If you have a dementia diagnosis or are worried about memory problems, you can help scientists understand more about it, and develop possible treatments, by taking part in research.
Carers can also take part, as there are studies into the best ways to care for someone with a dementia diagnosis.
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Loss Of Neuronal Connections And Cell Death
In Alzheimers disease, as neurons are injured and die throughout the brain, connections between networks of neurons may break down, and many brain regions begin to shrink. By the final stages of Alzheimers, this processcalled brain atrophyis widespread, causing significant loss of brain volume.
Learn more about Alzheimer’s disease from MedlinePlus.
Symptomatic Phase Of Disease Progression From Early To Late Brain Organ Failure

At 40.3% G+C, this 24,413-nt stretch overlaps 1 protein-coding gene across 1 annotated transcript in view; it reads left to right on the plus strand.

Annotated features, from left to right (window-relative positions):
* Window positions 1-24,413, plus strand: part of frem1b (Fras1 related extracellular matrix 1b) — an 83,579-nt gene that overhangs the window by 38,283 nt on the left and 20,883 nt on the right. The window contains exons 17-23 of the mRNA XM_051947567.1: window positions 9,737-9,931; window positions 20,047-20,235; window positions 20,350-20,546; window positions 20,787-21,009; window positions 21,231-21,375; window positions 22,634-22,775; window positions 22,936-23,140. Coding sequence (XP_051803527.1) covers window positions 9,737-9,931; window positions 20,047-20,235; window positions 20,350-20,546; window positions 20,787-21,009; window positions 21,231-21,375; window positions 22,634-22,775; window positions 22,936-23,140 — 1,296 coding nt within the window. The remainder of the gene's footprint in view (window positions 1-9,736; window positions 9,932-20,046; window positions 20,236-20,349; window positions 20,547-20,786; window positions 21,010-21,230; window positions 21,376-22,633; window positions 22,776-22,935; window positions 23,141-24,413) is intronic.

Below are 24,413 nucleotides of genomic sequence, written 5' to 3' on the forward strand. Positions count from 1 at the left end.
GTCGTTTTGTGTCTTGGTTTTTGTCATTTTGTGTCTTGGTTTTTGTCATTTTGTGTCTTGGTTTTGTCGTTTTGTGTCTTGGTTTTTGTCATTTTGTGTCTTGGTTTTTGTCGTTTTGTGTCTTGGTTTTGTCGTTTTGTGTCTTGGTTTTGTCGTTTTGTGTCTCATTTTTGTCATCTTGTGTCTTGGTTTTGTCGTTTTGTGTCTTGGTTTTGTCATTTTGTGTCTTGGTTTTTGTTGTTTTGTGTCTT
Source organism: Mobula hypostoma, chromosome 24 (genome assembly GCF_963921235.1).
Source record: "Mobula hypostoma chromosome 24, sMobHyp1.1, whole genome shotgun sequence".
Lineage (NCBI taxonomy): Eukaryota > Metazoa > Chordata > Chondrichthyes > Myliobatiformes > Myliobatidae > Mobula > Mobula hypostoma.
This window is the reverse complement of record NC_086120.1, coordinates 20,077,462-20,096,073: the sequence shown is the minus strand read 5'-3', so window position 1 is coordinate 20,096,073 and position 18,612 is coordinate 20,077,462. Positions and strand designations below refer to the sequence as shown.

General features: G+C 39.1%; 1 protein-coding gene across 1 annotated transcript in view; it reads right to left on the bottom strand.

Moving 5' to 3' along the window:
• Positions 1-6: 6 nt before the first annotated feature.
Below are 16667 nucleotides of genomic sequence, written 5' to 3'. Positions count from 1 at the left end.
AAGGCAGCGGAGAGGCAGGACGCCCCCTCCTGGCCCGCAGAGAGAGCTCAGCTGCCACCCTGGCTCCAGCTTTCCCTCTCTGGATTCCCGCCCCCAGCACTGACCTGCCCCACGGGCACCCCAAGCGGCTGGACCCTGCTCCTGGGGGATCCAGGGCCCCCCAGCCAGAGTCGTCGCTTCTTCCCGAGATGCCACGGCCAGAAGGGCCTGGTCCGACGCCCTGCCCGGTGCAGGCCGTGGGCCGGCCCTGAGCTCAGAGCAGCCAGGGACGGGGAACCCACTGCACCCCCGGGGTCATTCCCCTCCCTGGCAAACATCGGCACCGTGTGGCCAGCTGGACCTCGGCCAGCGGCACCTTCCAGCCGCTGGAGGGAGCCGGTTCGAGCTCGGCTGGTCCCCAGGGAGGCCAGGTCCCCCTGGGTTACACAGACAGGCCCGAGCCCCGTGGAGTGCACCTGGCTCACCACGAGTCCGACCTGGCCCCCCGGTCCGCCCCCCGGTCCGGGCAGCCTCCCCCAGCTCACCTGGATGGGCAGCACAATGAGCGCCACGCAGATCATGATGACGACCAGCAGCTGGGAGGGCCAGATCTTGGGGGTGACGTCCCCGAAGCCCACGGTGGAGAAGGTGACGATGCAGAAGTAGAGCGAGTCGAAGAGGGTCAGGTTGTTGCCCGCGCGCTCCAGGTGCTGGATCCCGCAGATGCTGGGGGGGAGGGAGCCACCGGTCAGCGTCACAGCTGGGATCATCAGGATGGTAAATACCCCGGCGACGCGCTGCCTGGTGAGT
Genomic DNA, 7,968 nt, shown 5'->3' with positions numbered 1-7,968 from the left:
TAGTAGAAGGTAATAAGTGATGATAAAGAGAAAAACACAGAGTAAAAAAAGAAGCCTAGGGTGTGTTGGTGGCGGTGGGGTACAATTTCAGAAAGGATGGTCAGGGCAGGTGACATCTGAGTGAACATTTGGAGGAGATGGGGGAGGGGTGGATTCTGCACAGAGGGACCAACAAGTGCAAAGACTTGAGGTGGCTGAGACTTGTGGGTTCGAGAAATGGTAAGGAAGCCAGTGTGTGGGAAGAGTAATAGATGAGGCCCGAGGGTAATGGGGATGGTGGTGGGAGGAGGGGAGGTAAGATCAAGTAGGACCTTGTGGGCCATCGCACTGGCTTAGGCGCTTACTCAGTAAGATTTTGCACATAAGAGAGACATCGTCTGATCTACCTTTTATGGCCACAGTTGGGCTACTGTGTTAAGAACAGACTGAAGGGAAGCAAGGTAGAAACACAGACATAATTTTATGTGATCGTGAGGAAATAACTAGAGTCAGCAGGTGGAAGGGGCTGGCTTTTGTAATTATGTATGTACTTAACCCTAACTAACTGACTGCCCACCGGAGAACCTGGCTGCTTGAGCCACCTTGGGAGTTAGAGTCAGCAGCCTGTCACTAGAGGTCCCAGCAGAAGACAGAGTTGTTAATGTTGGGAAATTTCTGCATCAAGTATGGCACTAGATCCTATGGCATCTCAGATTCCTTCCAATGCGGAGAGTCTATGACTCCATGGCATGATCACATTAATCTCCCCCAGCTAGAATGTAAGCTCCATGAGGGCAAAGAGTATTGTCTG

Once neurodegeneration begins, there is variable, yet inexorable, progression towards symptomatology that is clinically recognized as abnormal. Within the brain, this is attributed to ongoing neuronal and synaptic loss, spread of tau pathology, and alterations in the cellular function of non-neuronal cells . As this pathology advances, so do the symptoms. Subjective memory complaints may be a very early sign of something wrong, but have indeterminate predictive value. Often the spouse or caregiver notes the individual has shown some cognitive alterations for years before presenting to a clinician. Consistent or increasing concern about cognition may lead to clinical assessments and diagnosis of mild cognitive impairment . An individual with MCI often complains of forgetfulness, losing their train of thought, having difficulty with decision making and having trouble navigating their environment. A spouse or caregiver may report that they are more impulsive and showing poor judgment. Signs and symptom of depression, irritability, anxiety, and apathy may also be present. Of note, not all individuals with MCI, as diagnosed solely by clinical criteria, progress to dementia. However, semantic memory deficits in MCI are highly predictive of a future dementia. Further, MCI with biomarker evidence for amyloid deposition is also highly predictive of future AD .